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Electric cars vs petrol cars: 2024 cost comparison

By Mathilda Bartholomew | June 25, 2024

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With upcoming changes to road tax and an increase in electricity and petrol, are electric cars still cheaper to buy and run than petrol cars in 2024? Regit takes a look...

Electric cars vs petrol cars: 2024 cost comparison

Recent data from Compare the Market shows that electric cars save you £528 annually compared to petrol cars. This is mainly due to their current exemption from road tax and lower fuel costs.

But will this cost advantage remain? Let’s delve into upcoming changes to road tax and compare electricity and petrol prices.

2024 electric vs petrol car costs overview:

Here's a breakdown of the cost differences between running an electric car and a petrol car in the UK:

Purchase Price: EVs generally still carry a higher price tag compared to similar-sized ICE cars, though EV prices are gradually decreasing.

Road Tax: Currently, fully battery electric vehicles (BEVs) in the UK are exempt from road tax, potentially saving owners hundreds of pounds annually. This exemption will change in April 2025.

Electricity vs Fuel Prices: Over the past year, both electricity and fuel prices have risen, impacting the cost of charging a battery and filling a petrol tank.

Maintenance: Data indicates that EVs typically incur lower service and maintenance costs compared to petrol cars.

Clean Air Zones: Several UK cities have implemented clean air zones where vehicles failing to meet minimum emissions standards must pay a daily charge (e.g., London's Ultra Low Emissions Zone). EVs are exempt from these charges, whereas some petrol and diesel cars may be subject to them depending on the city.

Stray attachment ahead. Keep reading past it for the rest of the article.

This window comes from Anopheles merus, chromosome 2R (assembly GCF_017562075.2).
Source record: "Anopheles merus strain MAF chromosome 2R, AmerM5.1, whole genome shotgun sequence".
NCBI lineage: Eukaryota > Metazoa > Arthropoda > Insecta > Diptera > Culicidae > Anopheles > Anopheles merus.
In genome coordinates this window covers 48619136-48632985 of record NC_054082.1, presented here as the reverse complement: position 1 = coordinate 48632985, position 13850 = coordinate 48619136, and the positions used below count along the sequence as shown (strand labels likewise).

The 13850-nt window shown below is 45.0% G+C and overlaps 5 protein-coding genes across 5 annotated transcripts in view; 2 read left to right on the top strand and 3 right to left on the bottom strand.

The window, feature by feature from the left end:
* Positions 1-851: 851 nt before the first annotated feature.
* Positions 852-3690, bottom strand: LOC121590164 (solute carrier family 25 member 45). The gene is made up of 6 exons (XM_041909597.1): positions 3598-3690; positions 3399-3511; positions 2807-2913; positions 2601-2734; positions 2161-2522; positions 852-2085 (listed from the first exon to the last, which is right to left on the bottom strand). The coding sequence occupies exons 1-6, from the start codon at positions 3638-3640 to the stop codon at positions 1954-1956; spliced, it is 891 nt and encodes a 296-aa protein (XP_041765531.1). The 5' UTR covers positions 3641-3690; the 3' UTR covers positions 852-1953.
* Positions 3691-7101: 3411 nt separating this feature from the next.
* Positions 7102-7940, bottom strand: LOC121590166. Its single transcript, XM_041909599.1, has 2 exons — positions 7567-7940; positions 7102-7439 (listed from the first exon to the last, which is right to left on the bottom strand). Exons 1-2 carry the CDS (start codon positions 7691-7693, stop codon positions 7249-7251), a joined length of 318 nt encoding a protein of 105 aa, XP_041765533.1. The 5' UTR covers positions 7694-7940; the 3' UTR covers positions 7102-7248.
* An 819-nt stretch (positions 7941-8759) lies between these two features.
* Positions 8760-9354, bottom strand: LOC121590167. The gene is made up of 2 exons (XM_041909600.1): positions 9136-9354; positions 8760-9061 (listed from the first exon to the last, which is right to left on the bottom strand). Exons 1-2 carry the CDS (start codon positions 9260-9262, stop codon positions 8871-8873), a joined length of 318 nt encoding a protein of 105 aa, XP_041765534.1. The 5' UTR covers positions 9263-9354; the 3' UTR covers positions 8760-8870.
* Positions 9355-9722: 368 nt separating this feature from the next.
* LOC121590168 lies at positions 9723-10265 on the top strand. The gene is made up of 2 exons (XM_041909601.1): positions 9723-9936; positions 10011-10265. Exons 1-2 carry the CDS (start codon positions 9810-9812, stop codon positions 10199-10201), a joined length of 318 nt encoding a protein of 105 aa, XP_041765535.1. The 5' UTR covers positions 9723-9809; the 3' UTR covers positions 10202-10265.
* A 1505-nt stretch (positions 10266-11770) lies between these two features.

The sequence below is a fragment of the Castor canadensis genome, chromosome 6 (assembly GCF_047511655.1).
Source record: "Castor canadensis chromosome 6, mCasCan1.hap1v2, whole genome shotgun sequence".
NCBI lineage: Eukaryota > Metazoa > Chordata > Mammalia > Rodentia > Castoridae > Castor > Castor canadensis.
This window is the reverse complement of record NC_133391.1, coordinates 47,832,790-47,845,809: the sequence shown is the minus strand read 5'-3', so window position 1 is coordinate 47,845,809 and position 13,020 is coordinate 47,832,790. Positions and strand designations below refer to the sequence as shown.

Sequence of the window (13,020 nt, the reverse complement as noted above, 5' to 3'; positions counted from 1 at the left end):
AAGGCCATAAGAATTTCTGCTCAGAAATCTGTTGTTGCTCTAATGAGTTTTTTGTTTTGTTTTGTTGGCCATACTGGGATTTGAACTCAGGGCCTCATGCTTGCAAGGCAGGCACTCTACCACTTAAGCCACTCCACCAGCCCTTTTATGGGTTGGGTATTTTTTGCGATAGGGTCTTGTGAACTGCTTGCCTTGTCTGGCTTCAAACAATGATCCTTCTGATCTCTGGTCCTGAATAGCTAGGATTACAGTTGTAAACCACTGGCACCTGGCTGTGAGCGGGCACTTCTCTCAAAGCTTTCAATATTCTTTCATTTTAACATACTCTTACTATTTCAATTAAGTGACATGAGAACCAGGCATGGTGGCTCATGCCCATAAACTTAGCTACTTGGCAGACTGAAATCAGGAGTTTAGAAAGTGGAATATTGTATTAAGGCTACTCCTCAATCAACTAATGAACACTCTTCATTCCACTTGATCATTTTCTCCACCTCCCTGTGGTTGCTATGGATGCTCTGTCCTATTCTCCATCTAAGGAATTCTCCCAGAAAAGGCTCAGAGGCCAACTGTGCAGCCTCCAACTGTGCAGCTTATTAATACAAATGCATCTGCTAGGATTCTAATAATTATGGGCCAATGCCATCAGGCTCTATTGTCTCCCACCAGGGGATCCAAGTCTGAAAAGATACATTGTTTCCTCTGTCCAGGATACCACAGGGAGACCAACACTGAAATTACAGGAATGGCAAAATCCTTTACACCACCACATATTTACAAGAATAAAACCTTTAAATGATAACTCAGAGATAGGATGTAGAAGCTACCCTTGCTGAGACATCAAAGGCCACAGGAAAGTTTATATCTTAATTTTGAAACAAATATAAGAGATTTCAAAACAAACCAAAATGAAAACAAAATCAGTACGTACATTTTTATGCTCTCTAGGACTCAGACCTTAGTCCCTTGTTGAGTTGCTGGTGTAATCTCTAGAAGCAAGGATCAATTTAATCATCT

Check your car's ULEZ exemption status here to avoid unexpected fines.

These factors highlight the financial considerations between choosing an electric car or a petrol car in today's market.

Increasing costs of road tax

The Vehicle Excise Duty (VED), commonly known as road tax, requires owners of petrol, electric, and other types of cars to tax their vehicles annually. As of 2024, electric vehicles (EVs) are exempt from paying road tax but still need to be registered for it. They are also exempt from the Expensive Car Supplement, which applies to new internal combustion engine (ICE) cars with a listing price above £40,000.

However, starting April 1, 2025, new road tax rules for zero-emission EVs will be implemented. Like petrol and diesel cars, new EVs with a sale price over £40,000 registered after this date will have to pay the Expensive Car Supplement. This will be in addition to the £180 standard rate of road tax, which EVs will begin to pay from this date.

For example, if you purchase a new EV on April 1, 2025, with a listing price of £45,000, you will be required to pay:

- £180 in road tax annually

- From the second year, £390 annually for the Expensive Car Supplement, for a total of five years

- A first-year rate of £10

The first-year rate applies to any new car purchased and can significantly impact your first-year ownership costs. While the rate will be capped at £10 for EVs, ICE cars can pay up to £2,605, depending on their CO2 emissions.

So, if you plan to buy a new electric car from April 1, 2025, you should expect costs similar to those of buying a new low-emission petrol or diesel car.

Increasing costs of electricity and petrol

Since the introduction of the energy price cap on January 1, 2019, the cost per kWh unit of electricity has risen by 68%, from approximately 17p to 28.62p over five years. In comparison, petrol prices have increased by about 13% during the same period.

Various external factors have contributed to the upward trend in energy costs in recent years. Despite this increase, using electricity remains generally more cost-effective for drivers compared to petrol fuel.

Tip: To maximise savings as an EV driver, prioritise using your home charger whenever possible, as this is typically the most economical way to recharge your battery.

Factors affecting electric and petrol car costs

You can lower the running costs of an electric car by taking advantage of available government grants. If you own a flat or rent one with dedicated off-street parking, you could receive up to £350 towards the purchase and installation of a home charge point.

Car manufacturers are actively developing alternatives to the current lithium-ion batteries used in EVs. One promising alternative is the solid-state battery, which has the potential to significantly increase the capacity of electric vehicles. Toyota has suggested that solid-state batteries could be cheaper to manufacture than current EV batteries, potentially reducing electric car prices and expanding their accessibility.

Considering the UK's upcoming ban on new petrol car sales in 2035, it’s important to evaluate the potential savings and future-proofing benefits that an electric car can provide.

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